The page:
If it’s possible, then I agree. I’m working on a few posts regarding the multi-verse, which if it exists, would be a literal Hilbert’s Hotel. Hopefully I’ll get them all posted before Christmas (I’m slow).

Thanks for the discussion!! It’s been enjoyable.

"Exactly! Infinity is a concept, not a number. There is no “from when”"

DeleteTrue enough, but you brought up the "infinite amount of time later" as the objection to an infinite past. I would argue that we can restrict ourselves to only being able to count from some finite point to some other finite point, and yet there could still be an infinite number of moments in the past (in the same way that there could be an infinite number of points in our future even though we can't count to infinity.)

I agree, it has been an enjoyable discussion. Can you do me a favor? When you get those posts written can you let me know so I don't miss them? Either post a new comment here or post to my twitter (@hausdorff80). Sounds like it would be right up my alley :)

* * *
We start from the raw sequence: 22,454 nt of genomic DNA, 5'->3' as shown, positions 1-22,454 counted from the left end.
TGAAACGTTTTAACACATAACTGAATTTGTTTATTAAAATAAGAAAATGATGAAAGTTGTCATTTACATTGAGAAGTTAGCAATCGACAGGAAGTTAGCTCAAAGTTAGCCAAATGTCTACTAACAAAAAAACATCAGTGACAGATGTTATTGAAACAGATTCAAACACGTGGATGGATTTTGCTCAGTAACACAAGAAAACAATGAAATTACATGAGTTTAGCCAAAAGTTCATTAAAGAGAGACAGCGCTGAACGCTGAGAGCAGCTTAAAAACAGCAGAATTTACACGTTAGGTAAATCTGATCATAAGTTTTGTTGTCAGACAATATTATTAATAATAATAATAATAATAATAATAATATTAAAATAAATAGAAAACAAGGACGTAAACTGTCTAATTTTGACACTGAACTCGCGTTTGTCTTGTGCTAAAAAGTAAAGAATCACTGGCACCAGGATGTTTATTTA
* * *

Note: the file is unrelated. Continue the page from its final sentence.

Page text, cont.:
And don't worry about being slow, I've got a new baby here, so it takes me forever to get anything done. One nice thing about text conversations is they can be asynchronous.

Will do! Congrats on the baby. I have two….7 & 9. It gets easier when the youngest turns 4. :)

DeleteTurns 4?!? You might as well say it will take a billion years :)

DeleteOh, I see. It won't work in this universe but it might work in the one next door. Well, if we ever get to the one next door, we can test it.

ReplyDeleteAs far as infinite regress goes, we know that this universe has a beginning so obviously there can't be one here. My understanding is that the point of this argument is to disallow an infinite regress even in a multiverse situation. Even if there was a universe that spawned ours, and another that spawned that one, and so on, there would have to be a first because an infinite regress is simply impossible in all situations. This is what I find to be an unfounded claim.

DeleteJust wanted to give a heads up to anyone following this thread, I made a new post about infinities today.

ReplyDeletehttp://hausdorffbb.blogspot.com/2013/12/even-in-infinite-regress-distance.html

I thought humblesmith and the rational zealot might be particularly interested as I quoted you guys.